Executing a dark comedy is by no means an easy task for any director. Unless the nihilistic laughs serve to emphasize some grander theme or statement about our society, the film is in danger of suffocating in its own cynicism. That unfortunate fate befalls Extracurricular Activities, director Jay Lowi’s 18-years-in-the-making follow-up to his 2001 atrocious thriller Tangled. While infinitely superior to that Rachael Leigh Cook-starrer, Lowi’s latest self-proclaimed “trip” (he one-ups Spike Lee on that one) is so focused on its central gimmick, it forgets to make the audience root for its one-dimensional Patrick Bateman wannabe anti-hero or make any coherent philosophical points. As a result, the film’s a neither-here-nor-there experience, functional and even sporadically entertaining while it lasts, but leaving a sour taste after the credits roll.
“You really aren’t like the other guys,” a character tells Regan (Colin Ford), the chisel-cheeked, blonde protagonist of Lowi’s “trip.” A seemingly straight-edge perfectionist, “pale, delicate, preppy-looking” Reagan secretly murders his classmates’ parents, taking a portion of their life insurance as payment. “Some people choose to work at Yogurt City,” Sean says. “I choose not to.” Whether it’s a car crash, a drowning or a car explosion, Reagan orchestrates his killings with surgical precision, making them look like accidents. He justifies his horrible acts by claiming his victims are uniformly irredeemable, abusive, racist, “homophobic, fat-shaming” assholes. Obviously, the young goth’s nudist granola-crunching folks, or the nerd’s vehemently horny mother, have to die.
“…‘pale, delicate, preppy-looking’ Reagan secretly murders his classmates’ parents, taking a portion of their life insurance as payment…”
Reagan is so methodical, only detective Cliff Dawkins (Timothy Simons), forever infamous for some “Adderall bust,” is onto him – but no one in the police department, least the chief, takes the gawky man seriously. Cliff engages in a game of cat and mouse with Reagan, the latter always one step ahead of the former. There’s also Mary Alice (Ellie Bamber), Reagan’s love interest of sort, who plays a crucial role in the film’s twisty resolution.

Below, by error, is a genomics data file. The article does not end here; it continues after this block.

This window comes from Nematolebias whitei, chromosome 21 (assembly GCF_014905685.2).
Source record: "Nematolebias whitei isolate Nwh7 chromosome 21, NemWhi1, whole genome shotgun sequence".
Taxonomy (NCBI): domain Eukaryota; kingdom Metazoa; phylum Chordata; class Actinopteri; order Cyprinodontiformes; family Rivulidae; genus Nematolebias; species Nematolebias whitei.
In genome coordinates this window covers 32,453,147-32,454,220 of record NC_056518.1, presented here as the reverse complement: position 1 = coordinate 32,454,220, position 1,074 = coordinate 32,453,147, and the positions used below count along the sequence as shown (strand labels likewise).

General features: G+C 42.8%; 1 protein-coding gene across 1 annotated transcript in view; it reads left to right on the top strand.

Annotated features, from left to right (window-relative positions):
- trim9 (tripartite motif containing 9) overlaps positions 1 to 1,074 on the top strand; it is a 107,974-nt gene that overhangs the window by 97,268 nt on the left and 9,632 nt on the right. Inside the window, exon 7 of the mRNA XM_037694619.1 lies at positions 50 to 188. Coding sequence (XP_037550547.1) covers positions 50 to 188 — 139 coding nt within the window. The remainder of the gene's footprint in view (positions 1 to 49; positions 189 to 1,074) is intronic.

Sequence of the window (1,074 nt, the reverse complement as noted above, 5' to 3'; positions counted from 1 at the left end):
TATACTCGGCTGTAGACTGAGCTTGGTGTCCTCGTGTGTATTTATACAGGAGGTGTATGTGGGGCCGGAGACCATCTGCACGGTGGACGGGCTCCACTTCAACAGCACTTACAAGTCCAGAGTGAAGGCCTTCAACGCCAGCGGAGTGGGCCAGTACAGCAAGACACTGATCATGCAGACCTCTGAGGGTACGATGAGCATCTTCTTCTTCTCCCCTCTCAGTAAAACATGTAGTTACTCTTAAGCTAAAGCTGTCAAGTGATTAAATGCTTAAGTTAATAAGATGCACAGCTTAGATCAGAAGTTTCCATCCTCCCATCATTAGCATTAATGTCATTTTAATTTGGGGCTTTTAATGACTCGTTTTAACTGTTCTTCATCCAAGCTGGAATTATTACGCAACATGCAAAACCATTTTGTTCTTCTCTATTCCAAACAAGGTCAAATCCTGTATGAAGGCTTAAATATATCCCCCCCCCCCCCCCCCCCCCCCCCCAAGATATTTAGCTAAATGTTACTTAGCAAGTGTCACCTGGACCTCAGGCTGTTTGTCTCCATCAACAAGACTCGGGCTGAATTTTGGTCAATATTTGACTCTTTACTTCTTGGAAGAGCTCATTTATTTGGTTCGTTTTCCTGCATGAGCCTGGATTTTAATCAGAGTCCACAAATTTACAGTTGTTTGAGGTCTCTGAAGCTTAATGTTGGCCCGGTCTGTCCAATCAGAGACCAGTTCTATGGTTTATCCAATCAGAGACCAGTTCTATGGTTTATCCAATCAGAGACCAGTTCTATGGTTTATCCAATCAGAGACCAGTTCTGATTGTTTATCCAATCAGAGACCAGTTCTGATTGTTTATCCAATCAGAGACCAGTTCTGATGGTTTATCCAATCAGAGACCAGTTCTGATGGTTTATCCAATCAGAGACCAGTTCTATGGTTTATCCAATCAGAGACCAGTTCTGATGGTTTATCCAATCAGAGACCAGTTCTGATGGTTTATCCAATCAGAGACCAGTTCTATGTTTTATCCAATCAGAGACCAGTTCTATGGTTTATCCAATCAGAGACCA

What prompted the all-American, clean-cut boy to murder? Is this the start of a lucrative business for Reagan? Does he truly believe – akin to fellow “avenger,” Showtime’s Dexter – that he’s only killing “bad” people? Colin Ford’s natural charisma and unflinching demeanor come close, but don’t quite compensate for an underwritten character. Timothy Simons, most famous for his hilarious dumbass Jonah on HBO’s Emmy magnet Veep, scales back on the eccentrics but is stereotyped as yet another goofball, pestered by his coworkers. I didn’t know whether to take his descent into a sleep-deprived obsession here seriously, or giggle at the sight of his half-broken lanky figure, frazzled hair and baggy eyes.
“I appreciated the filmmaking craft on display and how the filmmaker avoids explicit gore…”
The impressive supporting cast – which includes The Office’s Angela Kinsey and Patti Cake$’ Danielle Macdonald – is criminally underused, appearing for seconds at most, ostensibly to inject the film with some clout. They may have dodged a bullet – the usually-hilarious Bobby Lee may wish to leave his extended cameo as a party fool off his resume. (“I’m Mr. Forty-Hands!” he proclaims, beer bottles in both hands.)
I liked the way Lowi and screenwriter Bob Saenz gradually reveal Reagan’s schemes. I appreciated the filmmaking craft on display, and how the filmmaker avoids explicit gore (which would’ve tipped the film into “tasteless” territory). Yet there’s little-to-no psychological insight; Extracurricular Activities is neither a statement on the increasing nihilism / takeover of Generation Z nor an indictment of their parents’ ignorance. Worst of all, it’s rarely funny or witty. Unlike the films it aspires to – Heathers, Election, American Psycho or even The Voices – Lowi’s feature’s all sizzle, no steak.
Extracurricular Activities (2019) Directed by Jay Lowi. Written by Bob Saenz. Starring Colin Ford, Timothy Simons, Ellie Bamber, Angela Kinsey, Patrick Fabian, Paul Iacono, Danielle Macdonald.
5 out of 10